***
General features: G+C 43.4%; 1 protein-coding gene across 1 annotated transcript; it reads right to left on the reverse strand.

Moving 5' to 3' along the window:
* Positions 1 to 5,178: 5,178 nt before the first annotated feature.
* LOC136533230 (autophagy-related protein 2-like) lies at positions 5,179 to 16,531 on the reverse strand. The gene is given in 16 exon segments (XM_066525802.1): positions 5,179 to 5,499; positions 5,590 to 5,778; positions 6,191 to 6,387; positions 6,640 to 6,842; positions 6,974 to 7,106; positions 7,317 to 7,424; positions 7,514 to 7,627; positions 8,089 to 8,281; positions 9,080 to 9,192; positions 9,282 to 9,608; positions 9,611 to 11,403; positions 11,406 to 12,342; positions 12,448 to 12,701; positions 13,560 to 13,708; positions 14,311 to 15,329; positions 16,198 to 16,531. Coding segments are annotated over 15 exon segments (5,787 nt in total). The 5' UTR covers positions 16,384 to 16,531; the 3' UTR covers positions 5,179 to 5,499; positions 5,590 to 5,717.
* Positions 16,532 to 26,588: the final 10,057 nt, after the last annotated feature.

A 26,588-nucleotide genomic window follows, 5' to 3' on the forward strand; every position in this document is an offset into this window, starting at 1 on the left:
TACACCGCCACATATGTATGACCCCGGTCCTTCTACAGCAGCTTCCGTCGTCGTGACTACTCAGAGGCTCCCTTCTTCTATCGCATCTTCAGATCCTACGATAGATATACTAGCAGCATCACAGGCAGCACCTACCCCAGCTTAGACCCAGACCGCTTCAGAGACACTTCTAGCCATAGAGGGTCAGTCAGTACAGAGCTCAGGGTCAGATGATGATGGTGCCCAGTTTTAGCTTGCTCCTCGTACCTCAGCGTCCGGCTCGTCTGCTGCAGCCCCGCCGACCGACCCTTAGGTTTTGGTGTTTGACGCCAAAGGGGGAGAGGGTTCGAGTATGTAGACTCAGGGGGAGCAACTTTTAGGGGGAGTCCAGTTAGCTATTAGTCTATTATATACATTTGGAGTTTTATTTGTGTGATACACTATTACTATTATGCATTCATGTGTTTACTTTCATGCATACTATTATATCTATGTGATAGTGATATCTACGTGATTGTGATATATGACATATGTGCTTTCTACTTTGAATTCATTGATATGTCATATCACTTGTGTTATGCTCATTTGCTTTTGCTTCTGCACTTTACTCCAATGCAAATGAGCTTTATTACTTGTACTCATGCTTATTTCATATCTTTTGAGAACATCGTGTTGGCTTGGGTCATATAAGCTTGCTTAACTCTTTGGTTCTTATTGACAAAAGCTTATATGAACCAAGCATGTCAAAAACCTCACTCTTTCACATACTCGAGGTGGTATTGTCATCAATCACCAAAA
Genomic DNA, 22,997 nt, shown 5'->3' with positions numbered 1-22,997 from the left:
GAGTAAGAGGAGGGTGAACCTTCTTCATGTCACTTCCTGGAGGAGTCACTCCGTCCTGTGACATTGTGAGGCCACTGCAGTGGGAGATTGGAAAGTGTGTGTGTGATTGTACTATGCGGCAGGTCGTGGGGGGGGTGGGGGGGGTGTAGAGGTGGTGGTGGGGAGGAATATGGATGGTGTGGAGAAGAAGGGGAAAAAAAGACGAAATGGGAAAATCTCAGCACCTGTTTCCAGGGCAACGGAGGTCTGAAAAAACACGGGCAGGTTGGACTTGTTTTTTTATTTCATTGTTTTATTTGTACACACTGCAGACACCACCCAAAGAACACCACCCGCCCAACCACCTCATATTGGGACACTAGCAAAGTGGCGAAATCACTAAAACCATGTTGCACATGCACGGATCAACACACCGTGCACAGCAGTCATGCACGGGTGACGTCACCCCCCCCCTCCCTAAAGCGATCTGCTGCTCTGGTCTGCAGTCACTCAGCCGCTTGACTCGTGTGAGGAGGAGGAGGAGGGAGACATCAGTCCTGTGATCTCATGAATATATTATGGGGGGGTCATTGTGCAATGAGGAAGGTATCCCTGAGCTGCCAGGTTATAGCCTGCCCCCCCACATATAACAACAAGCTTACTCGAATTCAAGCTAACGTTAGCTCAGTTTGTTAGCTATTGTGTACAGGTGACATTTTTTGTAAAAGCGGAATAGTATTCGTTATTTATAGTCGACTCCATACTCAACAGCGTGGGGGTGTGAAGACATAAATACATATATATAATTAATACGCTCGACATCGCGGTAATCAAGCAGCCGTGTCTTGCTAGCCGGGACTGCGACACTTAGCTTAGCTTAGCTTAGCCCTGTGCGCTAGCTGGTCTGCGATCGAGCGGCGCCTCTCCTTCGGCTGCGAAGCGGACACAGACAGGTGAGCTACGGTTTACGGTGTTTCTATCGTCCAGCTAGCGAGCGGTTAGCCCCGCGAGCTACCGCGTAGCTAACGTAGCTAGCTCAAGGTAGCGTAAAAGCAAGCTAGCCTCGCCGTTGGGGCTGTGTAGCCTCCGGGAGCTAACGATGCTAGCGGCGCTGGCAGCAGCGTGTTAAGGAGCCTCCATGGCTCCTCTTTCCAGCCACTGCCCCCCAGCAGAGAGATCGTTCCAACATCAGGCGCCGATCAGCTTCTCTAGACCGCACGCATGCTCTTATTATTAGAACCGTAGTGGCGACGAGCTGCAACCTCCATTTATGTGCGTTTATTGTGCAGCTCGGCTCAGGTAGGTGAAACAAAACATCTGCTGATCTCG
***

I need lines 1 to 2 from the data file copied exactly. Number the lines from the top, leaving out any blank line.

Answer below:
General features: G+C 43.4%; 1 protein-coding gene across 1 annotated transcript; it reads right to left on the reverse strand.

Moving 5' to 3' along the window: